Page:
Large octavo. 9 inches by 7. [2 blank], viii, [1]-100, [2 blank] pp. Original publisher's off white printed and illustrated parchment over stiff card plain covers. Diagrams and figures in text by the author. Some small chips at spine and hinges and edges. Printed covers slight browned and slightly soiled - overall a sound about vg above average example of a vulnerable book. Contemporary neat inscription with some relevant quotes from Samuel Johnson on f.e.p dated 4 December 1884, initialled by one 'E.L.' As Lilly writes ". . . the most influential fantasy tale to explore mathematical theory. Satirically cast in autobiographical form, the narrator--- one A. Square---is an inhabitant of a two-dimensional universe who tries to conceive of what it would be like to live in three dimensions."
OUTLOOK? A book that will always be good for a $1000 in decent condition. The trouble is that the kind of people who lusted after this book (geeks, boffins, technocrats) are no longer making silly money; however their time will come again so the book is one to hold on to through recession, slump and financial Armageddon.

Also worth looking out for is the related 1907 fantasy novel by EA's fellow fourth dimensionalist C.H. Hinton - 'An Episode of Flatland; of How a Plane Folk Discovered the Third Dimension to Which is Added an Outline of the History of Unaea.' Currey has 3 copies in varying condition from $300 to $650. Stableford says of it -'....a very strange story (it) describes a two-dimensional world rather more complicated than Abbott's, and features a startling plot in which the inhabitants of a two- dimensional planet avoid collision with another by diverting their 'world' in[to] the third dimension, taking advantage of the fact that... their souls have access to more dimensions than their bodies."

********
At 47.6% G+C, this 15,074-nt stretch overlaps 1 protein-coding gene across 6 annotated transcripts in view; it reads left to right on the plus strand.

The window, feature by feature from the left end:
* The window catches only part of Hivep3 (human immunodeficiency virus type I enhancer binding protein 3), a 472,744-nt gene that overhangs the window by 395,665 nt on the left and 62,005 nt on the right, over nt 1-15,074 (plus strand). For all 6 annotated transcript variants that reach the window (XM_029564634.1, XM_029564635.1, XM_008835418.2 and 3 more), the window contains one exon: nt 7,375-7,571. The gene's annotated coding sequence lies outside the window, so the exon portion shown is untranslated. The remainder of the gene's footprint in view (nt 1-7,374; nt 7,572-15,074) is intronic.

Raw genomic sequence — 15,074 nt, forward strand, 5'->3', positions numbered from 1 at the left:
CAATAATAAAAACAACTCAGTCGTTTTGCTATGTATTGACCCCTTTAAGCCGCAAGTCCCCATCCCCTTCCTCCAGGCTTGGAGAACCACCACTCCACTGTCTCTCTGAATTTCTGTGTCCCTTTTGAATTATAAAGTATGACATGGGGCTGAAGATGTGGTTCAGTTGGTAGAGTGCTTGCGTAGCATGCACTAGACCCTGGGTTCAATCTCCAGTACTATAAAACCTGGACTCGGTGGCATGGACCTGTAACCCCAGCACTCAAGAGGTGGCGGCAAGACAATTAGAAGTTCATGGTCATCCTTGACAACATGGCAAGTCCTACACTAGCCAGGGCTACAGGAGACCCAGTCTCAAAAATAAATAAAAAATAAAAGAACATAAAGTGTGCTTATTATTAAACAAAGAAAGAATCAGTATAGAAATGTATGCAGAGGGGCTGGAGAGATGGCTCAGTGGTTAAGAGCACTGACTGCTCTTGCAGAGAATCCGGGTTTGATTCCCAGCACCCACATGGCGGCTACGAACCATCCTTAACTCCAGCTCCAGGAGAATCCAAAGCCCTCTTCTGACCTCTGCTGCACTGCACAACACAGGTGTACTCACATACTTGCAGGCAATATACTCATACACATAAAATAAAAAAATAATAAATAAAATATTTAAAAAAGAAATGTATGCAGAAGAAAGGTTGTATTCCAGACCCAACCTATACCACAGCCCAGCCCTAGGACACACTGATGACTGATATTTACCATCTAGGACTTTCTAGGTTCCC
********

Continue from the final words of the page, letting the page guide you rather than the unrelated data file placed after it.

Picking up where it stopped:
Anonymous said...

dude looks like Robin Williams grandad!

Unknown said...

I am looking for the best possible 1st from Seely (UK) edition Flatland...signed would be a winner and would discuss price with open mind...if now will pay reasonable for both 1880 and 1980 editions (max $750 for 1980) will consider all 1880 editions if conditions warrants price...very serious and ready to buy when the right edition deal comes around dustin . dickens at gmail dot com or post again to get a hold of me...thanks in advance...low quality condition books are not desired even in UK first